There is a need to frequently remember that God’s grace is an unmerited gift, and because of that, all of us would be better served to confess what and how we have fallen short in the Divine’s eyes. It is never good enough to just say “we have all fallen short.” It is essential for each believer to be a little more specific.
The personal honesty and trust that is required in complete openness when we confess our transgressions testifies to our understanding in a gracious and saving God.
If we truly believe the Creator will love us in spite of our faults and failings, then we ought to be practically demonstrating that faith boldly. When you have done something that has disappointed God’s plan for your life, then be a grown-up Christian soul and tell him about it. When you humbly confess the specific “what” and “how “of any sinful activity, you receive the real and tangible evidence of God’s gift of mercy and grace. Beloved, this is no small thing!
In contrast, if you do not practice your proclaimed faith in a gracious God, then symbolically you have said “mea colpa-Schmolpa”. Without taking the confession seriously you deny the importance of the process of being humble before the Lord. By finding no real importance in confessing your faults to God, you are telling Him that whatever you did wrong is of no importance. By thinking this way, you are quite literally saying that Christ’s sacrifice wasn’t necessary and is of no real importance in the grand scheme of things.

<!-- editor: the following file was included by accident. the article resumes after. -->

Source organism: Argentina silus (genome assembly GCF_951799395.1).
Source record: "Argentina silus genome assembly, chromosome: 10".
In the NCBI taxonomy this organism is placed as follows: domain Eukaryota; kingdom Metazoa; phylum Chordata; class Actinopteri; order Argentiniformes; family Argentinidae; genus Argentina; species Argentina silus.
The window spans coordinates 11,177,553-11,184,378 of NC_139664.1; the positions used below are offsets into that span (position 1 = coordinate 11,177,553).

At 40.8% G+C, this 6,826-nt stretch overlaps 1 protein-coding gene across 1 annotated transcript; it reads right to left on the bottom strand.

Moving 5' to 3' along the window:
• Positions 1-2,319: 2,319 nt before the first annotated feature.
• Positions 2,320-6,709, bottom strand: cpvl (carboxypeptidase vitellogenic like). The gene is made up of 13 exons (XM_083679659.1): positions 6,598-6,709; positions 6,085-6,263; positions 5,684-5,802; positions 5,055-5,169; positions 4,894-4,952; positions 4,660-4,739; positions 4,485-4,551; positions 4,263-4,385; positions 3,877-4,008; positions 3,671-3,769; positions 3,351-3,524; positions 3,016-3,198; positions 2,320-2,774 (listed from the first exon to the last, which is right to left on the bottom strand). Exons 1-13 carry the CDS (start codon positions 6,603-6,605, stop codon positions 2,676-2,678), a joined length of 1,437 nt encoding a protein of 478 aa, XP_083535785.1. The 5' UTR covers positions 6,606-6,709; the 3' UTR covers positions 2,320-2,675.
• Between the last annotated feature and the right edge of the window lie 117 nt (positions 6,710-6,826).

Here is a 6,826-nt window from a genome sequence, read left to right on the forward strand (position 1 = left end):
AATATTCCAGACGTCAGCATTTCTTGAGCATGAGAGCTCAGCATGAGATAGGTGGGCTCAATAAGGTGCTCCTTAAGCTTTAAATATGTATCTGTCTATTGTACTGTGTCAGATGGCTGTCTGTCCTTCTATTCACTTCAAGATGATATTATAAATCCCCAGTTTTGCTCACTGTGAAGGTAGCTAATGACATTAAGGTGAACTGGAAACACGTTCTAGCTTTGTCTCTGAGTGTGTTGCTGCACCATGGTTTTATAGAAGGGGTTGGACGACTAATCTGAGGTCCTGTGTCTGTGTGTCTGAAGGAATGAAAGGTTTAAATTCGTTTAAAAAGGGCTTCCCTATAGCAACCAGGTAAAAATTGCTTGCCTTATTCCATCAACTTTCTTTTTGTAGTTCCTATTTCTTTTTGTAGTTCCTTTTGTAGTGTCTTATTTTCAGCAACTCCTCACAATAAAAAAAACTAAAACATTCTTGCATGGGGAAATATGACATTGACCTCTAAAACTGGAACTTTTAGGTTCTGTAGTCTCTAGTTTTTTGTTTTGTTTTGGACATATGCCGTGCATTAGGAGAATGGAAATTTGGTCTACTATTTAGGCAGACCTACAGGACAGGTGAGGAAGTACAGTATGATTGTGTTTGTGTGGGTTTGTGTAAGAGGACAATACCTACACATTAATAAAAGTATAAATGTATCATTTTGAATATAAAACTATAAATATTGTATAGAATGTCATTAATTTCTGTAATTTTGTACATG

Please don’t tell me that there are any sincere Christian souls who come to believe that they haven’t fallen short in “eyes of God” when we fail at loving one another or tithing or mission support or church attendance – or even being the best spouse or parent you could be. If someone actually has to come to believe this nonsense, then God has a right to assume you must also think you are perfect. If you are perfect, why would you need Christ? In fact, you wouldn’t.
I am not suggesting you continually feel guilty. I am certainly not suggesting you hang your head in shame every minute of the day. Living a life filled with guilt is simply counterproductive to the plan God has of reconciling humanity. God enables us to live life joyfully, abundantly, and with a sense of purpose that most of the rest of the world can only hope to experience. We proclaim because Christ paid the ultimate price for our failings, we no longer have to live in fear of what the Bible refers to as “God’s judgment”. However if any of us have come to the erroneous conclusion that there is no purpose or value in a personal and remarkably intimate confession before God, then we are just plain wrong.
Taking personal confession seriously says to God that we will never be guilty of thinking “mea colpa-schmolpa.” We can instead find the divine value in humbly expressing our personal faults with the blessed reassurance that forgiveness is always available. That, beloved, is one of the great truths of our faith. Peace.